Jose: Junk means like a junk yard.  Like trash.  Beautiful means like it looks nice.  It’s beautiful trash.

Noah: It’s for you to get stuff to build like a human, or a mouse, or a house.

Mae: Junk is something that’s empty that you can use.  You can make things with it but don’t break it.

Florentina: Beautiful Junk is the most beautiful things in the world.

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Mouhammadou: I like this Beautiful Junk.  It’s not stinky.

Roman: This is stuff for you to do your projects with.

Kofi: Beautiful Junk is things that people didn’t want to use that we can use for materials.  They put them in the box.

Abdoul: It’s recycled.  Then we can use it again.  They’re good.

Rayyan: Junk is like ew.

Once we talked about exactly what Beautiful Junk was, it was time to get to work!  Friends collaged and sculpted with the materials, while others were interested in sorting similar materials together.

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Luke: I found more bottle caps.  I’ll put them with the ones Daniel found.

Garumma: I’m making something.  It’s a tractor that’s driving a tiger.  The tiger needs a blanket.  Cardboard is a paper from paper towels.  It’s hard to cut.  It’s not hard to cut fabric.  I’m going back to my project now.

Marley: These are so soft.  Soft like a soft part.

Jose: If you snore so loud, you can put those (corks) in your ears.

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Adrian: This is for closing things like bread.

Zuri: This is like a collection.

Abdoulaye: One time I used Beautiful Junk to make a skateboard.  I used tops for wheels.  I used an egg carton for the board.

Alberto: If you see things that are the same you can put them together.  It’s like if you need some spare parts for your project, you can find them together.

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Josie: Perfect, I found just what I was looking for.

Maia: That (yarn) looks like rope for a cowboy!

Maceo: I know I used Beautiful Junk to make a plane, and then I broke it and made it into a barn.

Andres: Did the eggs hatch?  Where the eggs?

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“The Helicopters” by Angel

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“The Great Wall of China” by Alberto

Finally, we had a very special guest join us in the Studio today!  My dad came by and spent the morning making sculptures with us!  Friends were so excited to meet him and to learn that he was also an art teacher, just like me 🙂

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“You don’t go to the Art Studio to get a haircut, you go there to make your art!”

Over the last week and a half, friends have been practicing with scissors and different types of adhesives.  We began by talking about materials that were appropriate to cut with scissors, as well as materials that aren’t ok to cut with scissors.  Children were very excited to finally have scissors available in the Studio and practiced how to use them correctly and safely.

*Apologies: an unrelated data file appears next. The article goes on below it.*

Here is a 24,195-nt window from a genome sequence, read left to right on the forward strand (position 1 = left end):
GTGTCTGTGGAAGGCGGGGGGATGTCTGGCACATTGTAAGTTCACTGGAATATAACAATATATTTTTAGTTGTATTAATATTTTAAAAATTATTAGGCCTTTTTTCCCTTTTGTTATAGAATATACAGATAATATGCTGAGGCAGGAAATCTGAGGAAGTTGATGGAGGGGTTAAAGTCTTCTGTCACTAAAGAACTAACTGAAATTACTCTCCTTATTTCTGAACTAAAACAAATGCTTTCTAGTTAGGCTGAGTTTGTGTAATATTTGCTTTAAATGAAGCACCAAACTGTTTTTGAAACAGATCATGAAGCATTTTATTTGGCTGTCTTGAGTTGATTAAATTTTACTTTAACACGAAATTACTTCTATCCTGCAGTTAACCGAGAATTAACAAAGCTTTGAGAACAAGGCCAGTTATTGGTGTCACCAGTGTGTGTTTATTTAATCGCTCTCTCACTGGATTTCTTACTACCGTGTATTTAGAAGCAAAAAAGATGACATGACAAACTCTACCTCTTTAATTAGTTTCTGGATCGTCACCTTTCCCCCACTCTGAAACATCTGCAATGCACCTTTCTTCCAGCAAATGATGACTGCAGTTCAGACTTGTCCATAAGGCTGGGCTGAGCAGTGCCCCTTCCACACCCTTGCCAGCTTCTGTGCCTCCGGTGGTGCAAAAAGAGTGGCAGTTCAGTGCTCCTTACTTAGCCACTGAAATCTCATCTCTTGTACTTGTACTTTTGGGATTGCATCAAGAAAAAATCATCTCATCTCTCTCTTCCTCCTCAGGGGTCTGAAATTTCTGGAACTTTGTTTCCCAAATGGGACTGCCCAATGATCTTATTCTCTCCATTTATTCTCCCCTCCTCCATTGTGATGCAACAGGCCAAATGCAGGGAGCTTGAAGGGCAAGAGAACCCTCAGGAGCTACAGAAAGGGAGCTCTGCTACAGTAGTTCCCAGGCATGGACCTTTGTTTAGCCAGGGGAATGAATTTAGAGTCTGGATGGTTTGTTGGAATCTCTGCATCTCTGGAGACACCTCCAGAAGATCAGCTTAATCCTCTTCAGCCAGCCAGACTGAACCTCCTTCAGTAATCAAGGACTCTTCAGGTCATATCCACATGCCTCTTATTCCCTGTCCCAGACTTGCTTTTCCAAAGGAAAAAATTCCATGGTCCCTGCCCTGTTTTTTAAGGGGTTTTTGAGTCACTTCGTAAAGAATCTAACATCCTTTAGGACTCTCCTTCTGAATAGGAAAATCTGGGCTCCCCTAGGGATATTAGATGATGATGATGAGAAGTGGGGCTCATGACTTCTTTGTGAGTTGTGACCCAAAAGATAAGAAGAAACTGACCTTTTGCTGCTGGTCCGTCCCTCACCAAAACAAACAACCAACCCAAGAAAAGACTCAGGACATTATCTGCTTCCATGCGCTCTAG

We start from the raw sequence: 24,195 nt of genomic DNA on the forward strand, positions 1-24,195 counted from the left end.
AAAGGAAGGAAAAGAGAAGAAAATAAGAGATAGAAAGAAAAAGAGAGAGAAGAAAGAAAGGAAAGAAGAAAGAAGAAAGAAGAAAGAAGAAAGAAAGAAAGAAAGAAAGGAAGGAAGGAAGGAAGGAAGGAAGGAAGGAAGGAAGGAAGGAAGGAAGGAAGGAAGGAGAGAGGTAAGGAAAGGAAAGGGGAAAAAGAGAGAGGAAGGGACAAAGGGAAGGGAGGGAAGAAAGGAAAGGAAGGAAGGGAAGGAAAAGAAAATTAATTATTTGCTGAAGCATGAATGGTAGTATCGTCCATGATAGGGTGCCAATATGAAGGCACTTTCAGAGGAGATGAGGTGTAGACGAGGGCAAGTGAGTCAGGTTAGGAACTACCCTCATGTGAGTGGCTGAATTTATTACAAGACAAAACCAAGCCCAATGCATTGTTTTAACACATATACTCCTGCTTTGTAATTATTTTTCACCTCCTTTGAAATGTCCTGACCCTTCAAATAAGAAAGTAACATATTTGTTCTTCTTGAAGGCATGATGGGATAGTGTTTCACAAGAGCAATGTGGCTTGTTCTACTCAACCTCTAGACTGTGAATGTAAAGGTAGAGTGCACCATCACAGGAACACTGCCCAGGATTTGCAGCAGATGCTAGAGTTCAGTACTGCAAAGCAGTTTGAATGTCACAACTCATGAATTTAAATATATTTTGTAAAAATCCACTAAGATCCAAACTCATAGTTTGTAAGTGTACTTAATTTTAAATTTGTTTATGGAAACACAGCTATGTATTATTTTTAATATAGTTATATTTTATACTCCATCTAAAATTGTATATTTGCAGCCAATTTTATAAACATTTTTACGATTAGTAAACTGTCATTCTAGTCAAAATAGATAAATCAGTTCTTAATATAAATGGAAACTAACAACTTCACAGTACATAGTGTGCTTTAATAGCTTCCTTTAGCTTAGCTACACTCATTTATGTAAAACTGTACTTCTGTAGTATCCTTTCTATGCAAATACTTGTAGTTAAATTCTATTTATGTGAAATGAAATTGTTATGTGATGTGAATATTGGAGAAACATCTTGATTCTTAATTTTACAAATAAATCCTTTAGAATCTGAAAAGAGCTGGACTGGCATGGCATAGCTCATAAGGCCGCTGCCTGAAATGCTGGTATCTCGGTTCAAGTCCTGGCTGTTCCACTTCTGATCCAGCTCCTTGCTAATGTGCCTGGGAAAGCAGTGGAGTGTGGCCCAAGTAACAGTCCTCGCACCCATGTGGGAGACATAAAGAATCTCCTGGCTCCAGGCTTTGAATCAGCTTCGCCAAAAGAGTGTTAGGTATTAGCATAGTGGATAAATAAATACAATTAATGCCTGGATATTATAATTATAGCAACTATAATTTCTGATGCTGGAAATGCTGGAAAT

Luke: We don’t cut houses because we need them to live in.  Scissors do “open and close” like this.

Daniel: If you cut the table, the legs will break off and you’ll need a new table.

Sylvie: Ms.Cookie cut my hair but we do not cut our own hair or our friends hair.

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Sasha: You don’t cut your hair with scissors.  You go to my mom’s salon for a haircut.

Garumma: When I was a baby, I cut my finger.  I didn’t know how to use scissors.

Zavier: I open them.  Then I close them.  Clip, clap, clip, clap, scissors!

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Zuri:  Cutting is like magic.  If you snip around the paper, it’s like a hula skirt.

Yonathan: You don’t go to the Art Studio to get a haircut, you go there to make your art.

Logan: We should call squeeze scissors squeezers!

Once friends had lots of shapes of paper, they began assembling a collage.  Children worked with wet glue, glue sticks, tape and staplers as they experimented with adhering tissue paper, foil and card stock to construction paper.

Mouhammadou: It’s easy to make a rectangle.  Scissors are good at that.

Justin: I’m gluing it so I can put it all back together.

Vivian: This is going to be a bowtie.

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Ronan: Glue sticks look like lipstick.

Miles: I cut this shape and it looks like a shoe.

Alberto: The foil sounds like metal.  I can squish the metal.

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Jariel: Tissue paper like “achoo, achoo!”

Kofi: The wet glue looks like vanilla frosting.

Andres: Put it there, see it perfect.  Sure, it perfect.

This week, we also introduced the light table!  Children had the opportunity to work at the light table if there was time after they were finished collaging.  Videos to come of some of the work done at this area over the course of the week 🙂

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Finally, aside from a day of rain, it was a very sunny week in the Studio!  Friends continued to discover new prisms and crystals that were casting rainbows all over the classroom.